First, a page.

Probability cubes are also known which, rather than being mathematically derived from seismic data, rely primariliy upon geological interpretation and conceptualization. Examples of commercial facies modeling programs include PETREL®, ROXAR® and HERESIM® programs. The PETREL® program is available from Technoguide AS Corporation of Oslo, Norway. The ROXAR® software is sold by ROXAR ASA Public Limited Company of Stavanger, Norway. The HERESIM® program is available from Institut Francais du Petrole of Cedex, France.
These programs typically combine vertical facies trend information with map or horizontal facies trend informaton to create facies cubes. In some instances, such as with ROXAR®, a modeler inputs equations to describe the probability of finding facies in a vertical section or else in a horizontal or map section or 3D of a model. Alternatively, in other commercial programs such as PETREL®, a modeler may directly digitize a facies probability map wherein the modeler attempts to simultaneously account for the competing presence of all facies in a single map.
Making simultaneous estimates of facies locations and probabilities that are highly dependent upon one, either through digitization or through estimating equations, are complex and challenging. Such methods make it difficult to rapidly create numerous probability cubes based on different geologic interpretations and assumptions of how the facies are distributed in a S-grid. Furthermore, algorithms used to combine vertical and map facies trend information to produce facies probability cubes can produce less than optimal estimates of the probabilities. The present invention addresses these shortcomings in making such facies probability cubes.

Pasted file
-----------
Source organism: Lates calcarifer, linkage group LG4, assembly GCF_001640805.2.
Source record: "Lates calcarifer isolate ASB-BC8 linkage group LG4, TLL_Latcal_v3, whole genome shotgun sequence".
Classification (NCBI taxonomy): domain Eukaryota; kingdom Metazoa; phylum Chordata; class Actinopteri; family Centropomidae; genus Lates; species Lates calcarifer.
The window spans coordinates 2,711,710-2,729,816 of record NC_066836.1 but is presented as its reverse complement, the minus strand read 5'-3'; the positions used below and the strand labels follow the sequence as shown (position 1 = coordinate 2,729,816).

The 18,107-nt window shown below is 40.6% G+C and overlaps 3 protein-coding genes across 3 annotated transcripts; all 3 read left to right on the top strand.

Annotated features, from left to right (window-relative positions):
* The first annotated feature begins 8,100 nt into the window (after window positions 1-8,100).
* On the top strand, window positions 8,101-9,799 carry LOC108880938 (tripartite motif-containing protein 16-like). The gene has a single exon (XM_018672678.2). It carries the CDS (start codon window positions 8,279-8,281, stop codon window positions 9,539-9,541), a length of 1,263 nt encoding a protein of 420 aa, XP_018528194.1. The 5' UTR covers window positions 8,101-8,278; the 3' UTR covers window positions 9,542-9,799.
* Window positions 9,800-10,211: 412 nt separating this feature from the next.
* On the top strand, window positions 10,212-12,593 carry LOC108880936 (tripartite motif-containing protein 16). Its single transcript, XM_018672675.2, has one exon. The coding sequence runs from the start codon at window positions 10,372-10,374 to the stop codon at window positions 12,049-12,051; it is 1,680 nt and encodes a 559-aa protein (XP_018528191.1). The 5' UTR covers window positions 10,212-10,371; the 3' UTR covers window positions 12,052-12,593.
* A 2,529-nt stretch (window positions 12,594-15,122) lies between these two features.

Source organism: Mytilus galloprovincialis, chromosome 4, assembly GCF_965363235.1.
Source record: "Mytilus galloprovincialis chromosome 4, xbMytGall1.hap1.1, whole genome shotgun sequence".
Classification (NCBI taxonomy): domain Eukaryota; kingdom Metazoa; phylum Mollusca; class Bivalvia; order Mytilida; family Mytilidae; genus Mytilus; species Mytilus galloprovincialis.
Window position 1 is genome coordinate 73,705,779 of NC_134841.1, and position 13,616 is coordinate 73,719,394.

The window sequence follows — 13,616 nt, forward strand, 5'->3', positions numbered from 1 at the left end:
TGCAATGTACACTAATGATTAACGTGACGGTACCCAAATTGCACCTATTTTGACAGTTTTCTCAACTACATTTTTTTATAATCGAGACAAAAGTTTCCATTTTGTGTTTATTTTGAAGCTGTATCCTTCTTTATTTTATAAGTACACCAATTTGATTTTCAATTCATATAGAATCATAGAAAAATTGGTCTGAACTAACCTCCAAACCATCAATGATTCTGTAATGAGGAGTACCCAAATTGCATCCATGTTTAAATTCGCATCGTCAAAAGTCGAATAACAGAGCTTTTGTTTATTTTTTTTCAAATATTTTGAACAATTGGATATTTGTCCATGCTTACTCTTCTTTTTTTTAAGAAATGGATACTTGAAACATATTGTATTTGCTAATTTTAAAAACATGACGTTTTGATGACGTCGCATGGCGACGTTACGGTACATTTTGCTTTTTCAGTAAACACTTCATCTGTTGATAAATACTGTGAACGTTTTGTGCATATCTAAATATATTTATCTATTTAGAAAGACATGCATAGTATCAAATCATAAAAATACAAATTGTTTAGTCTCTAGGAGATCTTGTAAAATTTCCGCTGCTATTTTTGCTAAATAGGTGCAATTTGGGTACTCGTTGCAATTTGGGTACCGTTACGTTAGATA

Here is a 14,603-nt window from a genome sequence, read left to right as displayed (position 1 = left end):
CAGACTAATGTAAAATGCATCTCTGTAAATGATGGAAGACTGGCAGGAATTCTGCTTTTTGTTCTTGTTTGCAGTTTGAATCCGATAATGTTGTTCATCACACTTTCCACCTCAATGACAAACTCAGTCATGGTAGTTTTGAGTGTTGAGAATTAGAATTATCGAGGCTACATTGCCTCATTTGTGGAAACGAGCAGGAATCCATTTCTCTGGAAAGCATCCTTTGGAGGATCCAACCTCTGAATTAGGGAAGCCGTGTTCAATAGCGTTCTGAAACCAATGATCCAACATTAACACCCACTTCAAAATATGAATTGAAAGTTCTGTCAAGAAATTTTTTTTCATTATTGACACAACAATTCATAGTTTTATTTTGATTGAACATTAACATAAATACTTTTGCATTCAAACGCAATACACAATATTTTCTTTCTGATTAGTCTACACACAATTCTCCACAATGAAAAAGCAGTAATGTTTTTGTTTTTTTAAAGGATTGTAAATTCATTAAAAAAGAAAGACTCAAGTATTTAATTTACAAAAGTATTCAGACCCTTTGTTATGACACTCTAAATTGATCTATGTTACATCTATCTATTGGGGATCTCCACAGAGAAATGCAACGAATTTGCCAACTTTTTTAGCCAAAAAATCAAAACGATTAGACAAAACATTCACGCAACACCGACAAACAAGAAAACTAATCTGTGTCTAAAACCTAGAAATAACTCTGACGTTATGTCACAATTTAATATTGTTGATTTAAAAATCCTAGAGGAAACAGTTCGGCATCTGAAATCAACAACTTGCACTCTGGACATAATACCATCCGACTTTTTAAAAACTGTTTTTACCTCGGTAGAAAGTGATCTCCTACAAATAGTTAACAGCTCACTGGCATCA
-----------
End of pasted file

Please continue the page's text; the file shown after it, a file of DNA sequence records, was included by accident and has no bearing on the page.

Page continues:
A method for creating a facies probability cube is disclosed. First, a S-grid is created which is representative of a subsurface volume containing facies. The grid includes layers and columns of cells. Vertical facies proportion data for the layers of cells are determined from sources such as well data, conceptualizations of geologic vertical cross-sections taken along the S-grid and vertical proportion graphs.